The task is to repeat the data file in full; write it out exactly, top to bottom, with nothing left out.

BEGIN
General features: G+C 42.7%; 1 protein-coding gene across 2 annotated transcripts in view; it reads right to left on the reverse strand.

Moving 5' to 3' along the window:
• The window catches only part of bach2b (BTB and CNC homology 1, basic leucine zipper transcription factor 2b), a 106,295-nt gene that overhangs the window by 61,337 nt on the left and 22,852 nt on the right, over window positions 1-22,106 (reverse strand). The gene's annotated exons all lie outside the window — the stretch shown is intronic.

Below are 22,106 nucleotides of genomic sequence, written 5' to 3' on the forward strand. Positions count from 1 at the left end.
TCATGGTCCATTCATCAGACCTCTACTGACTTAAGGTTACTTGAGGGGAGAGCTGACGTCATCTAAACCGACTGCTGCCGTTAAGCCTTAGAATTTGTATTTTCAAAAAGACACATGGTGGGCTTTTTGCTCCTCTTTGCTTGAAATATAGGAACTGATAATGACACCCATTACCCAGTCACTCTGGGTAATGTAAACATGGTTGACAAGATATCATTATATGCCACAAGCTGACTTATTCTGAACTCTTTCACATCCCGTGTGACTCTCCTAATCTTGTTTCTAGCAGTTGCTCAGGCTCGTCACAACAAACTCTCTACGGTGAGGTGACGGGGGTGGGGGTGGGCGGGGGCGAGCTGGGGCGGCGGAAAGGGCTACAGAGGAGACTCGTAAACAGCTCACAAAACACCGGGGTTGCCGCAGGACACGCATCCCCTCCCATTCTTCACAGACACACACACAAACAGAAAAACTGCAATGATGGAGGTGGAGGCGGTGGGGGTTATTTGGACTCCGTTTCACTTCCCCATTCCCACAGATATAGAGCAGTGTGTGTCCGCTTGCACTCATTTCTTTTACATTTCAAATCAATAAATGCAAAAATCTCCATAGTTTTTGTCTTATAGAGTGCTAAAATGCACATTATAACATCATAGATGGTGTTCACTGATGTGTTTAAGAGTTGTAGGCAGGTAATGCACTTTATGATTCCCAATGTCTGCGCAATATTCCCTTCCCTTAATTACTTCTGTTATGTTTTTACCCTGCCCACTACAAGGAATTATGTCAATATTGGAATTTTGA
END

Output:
General features: G+C 42.7%; 1 protein-coding gene across 2 annotated transcripts in view; it reads right to left on the reverse strand.

Moving 5' to 3' along the window:
• The window catches only part of bach2b (BTB and CNC homology 1, basic leucine zipper transcription factor 2b), a 106,295-nt gene that overhangs the window by 61,337 nt on the left and 22,852 nt on the right, over window positions 1-22,106 (reverse strand). The gene's annotated exons all lie outside the window — the stretch shown is intronic.

Below are 22,106 nucleotides of genomic sequence, written 5' to 3' on the forward strand. Positions count from 1 at the left end.
TCATGGTCCATTCATCAGACCTCTACTGACTTAAGGTTACTTGAGGGGAGAGCTGACGTCATCTAAACCGACTGCTGCCGTTAAGCCTTAGAATTTGTATTTTCAAAAAGACACATGGTGGGCTTTTTGCTCCTCTTTGCTTGAAATATAGGAACTGATAATGACACCCATTACCCAGTCACTCTGGGTAATGTAAACATGGTTGACAAGATATCATTATATGCCACAAGCTGACTTATTCTGAACTCTTTCACATCCCGTGTGACTCTCCTAATCTTGTTTCTAGCAGTTGCTCAGGCTCGTCACAACAAACTCTCTACGGTGAGGTGACGGGGGTGGGGGTGGGCGGGGGCGAGCTGGGGCGGCGGAAAGGGCTACAGAGGAGACTCGTAAACAGCTCACAAAACACCGGGGTTGCCGCAGGACACGCATCCCCTCCCATTCTTCACAGACACACACACAAACAGAAAAACTGCAATGATGGAGGTGGAGGCGGTGGGGGTTATTTGGACTCCGTTTCACTTCCCCATTCCCACAGATATAGAGCAGTGTGTGTCCGCTTGCACTCATTTCTTTTACATTTCAAATCAATAAATGCAAAAATCTCCATAGTTTTTGTCTTATAGAGTGCTAAAATGCACATTATAACATCATAGATGGTGTTCACTGATGTGTTTAAGAGTTGTAGGCAGGTAATGCACTTTATGATTCCCAATGTCTGCGCAATATTCCCTTCCCTTAATTACTTCTGTTATGTTTTTACCCTGCCCACTACAAGGAATTATGTCAATATTGGAATTTTGA